The House bill would cut the corporate tax rate, to 20 percent from 35 percent. It collapses the number of tax brackets to four from seven, switches the United States to an international tax system that is more in line with the rest of the world and eliminates or scales back many popular deductions, including one for state and local taxes.
It also roughly doubles the standard deduction that most taxpayers claim on their tax returns and increases the child tax credit to $1,600 per child from $1,000. The Senate bill, by contrast, increases the child tax credit to $2,000 per child and lowers the top marginal tax rate to 38.5 percent, from 39.6 percent. The House does not lower the top marginal tax rate for the wealthiest.
The Senate plan also does not fully repeal the estate tax, while the House plan eventually scraps it entirely. The tax cuts for individuals in the Senate plan expire at the end of 2025, while those in the House plan would be permanent.
House Republican leaders prevailed Thursday despite facing opposition from many of their members from New York and New Jersey, who have fought to preserve the deduction for state and local taxes, an important provision for many of their constituents given the high taxes in those states.
The House bill allows the deduction of up to $10,000 in property taxes, but that provision was not enough of a concession for them.
Twelve of the 13 Republicans to vote against the bill were from New York, New Jersey or California, three states with high taxes.
“I just have too many constituents who are going to see their taxes go up,” said Representative Lee Zeldin, Republican of New York, who represents a district on Long Island. “You’re taking more money from a place like New York in order to pay for deeper tax cuts elsewhere,” Mr. Zeldin said.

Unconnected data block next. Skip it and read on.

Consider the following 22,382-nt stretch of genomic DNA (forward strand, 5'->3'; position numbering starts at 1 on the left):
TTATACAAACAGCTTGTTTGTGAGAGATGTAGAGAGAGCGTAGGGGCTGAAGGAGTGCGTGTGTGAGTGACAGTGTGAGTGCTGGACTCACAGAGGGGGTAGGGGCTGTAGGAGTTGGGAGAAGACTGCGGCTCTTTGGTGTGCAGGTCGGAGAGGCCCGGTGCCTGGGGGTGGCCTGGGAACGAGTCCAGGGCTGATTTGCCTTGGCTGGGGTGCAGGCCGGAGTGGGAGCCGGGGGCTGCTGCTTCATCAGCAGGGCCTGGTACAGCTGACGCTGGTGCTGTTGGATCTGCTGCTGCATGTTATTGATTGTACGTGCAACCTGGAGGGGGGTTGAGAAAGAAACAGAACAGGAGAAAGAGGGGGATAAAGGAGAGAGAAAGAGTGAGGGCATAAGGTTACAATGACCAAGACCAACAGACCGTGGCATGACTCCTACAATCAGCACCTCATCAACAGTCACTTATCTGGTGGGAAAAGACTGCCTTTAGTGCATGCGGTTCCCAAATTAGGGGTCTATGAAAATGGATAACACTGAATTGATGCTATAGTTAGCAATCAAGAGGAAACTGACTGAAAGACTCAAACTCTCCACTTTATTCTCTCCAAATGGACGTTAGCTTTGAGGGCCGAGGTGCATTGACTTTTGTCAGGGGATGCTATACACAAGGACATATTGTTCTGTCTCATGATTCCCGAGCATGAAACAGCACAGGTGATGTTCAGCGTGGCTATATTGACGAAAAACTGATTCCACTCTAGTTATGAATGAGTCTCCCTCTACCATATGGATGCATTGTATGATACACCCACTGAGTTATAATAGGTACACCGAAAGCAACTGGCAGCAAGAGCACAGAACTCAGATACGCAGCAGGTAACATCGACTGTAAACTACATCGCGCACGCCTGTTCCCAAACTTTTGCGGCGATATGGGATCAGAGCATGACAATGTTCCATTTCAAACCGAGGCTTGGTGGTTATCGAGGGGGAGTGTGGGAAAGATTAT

The deduction for state and local taxes stands as one of the biggest possible showdowns between the House and the Senate in the weeks to come. The Senate has proposed getting rid of the deduction entirely, a move that would almost certainly drive away additional House Republicans from high-tax states.
Representative Kevin Brady, Republican of Texas and the chairman of the Ways and Means Committee, made clear that the tax effort was far from over.
“The intent of our tax reform bill is to achieve tax relief for individuals at every income level in every state,” he said. “There are still some areas where we will and can make improvements.”
The Senate proposal faces an uncertain future, given the reservations of a handful of Republican senators. Republicans have a narrow 52-to-48 majority in the Senate, leaving them with little room for defections. They also have limited room to maneuver, as the tax overhaul can add no more than $1.5 trillion to federal deficits over a decade.
On Wednesday, Senator Ron Johnson, Republican of Wisconsin, became the first member of his conference to come out against the tax plan. The votes of several other Republican senators, including Susan Collins of Maine and Bob Corker of Tennessee, are also far from assured.
A new analysis of the Senate bill by the congressional Joint Committee on Taxation could further complicate the bill’s trajectory. The committee said on Thursday that in 2021, the legislation would increase taxes for those earning $10,000 to $30,000. In 2027, after the individual tax cuts expire, the committee projected that those earning $75,000 or less would face higher taxes.
“You’ve targeted the relief to help the wealthy, and the middle-income families are going to get stuck with it,” said Senator Benjamin L. Cardin, Democrat of Maryland.
Republicans said the appearance of a tax increase for low-income people was a mirage resulting from arcane fiscal math. Because Americans would no longer be required to have health coverage, some are expected to go without it. In turn, those people would no longer receive subsidies, in the form of tax credits, for insurance that they do not purchase.
Passage of the bill in the Senate is unlikely to be as drama-free as Thursday’s approval in the House, given the close divide between the two parties and the outsize influence that each individual Republican senator holds as a result.
Senate Democrats, like their counterparts in the House, have assailed the tax overhaul, but they now face a challenge in blunting the Republicans’ momentum.
“We’ve all known that trying to get the word out about taxes is a bigger challenge than health care,” said Senator Ron Wyden of Oregon, the top Democrat on the Finance Committee. “It’s like listening to somebody discuss prolonged root canal work. This is tedious stuff.”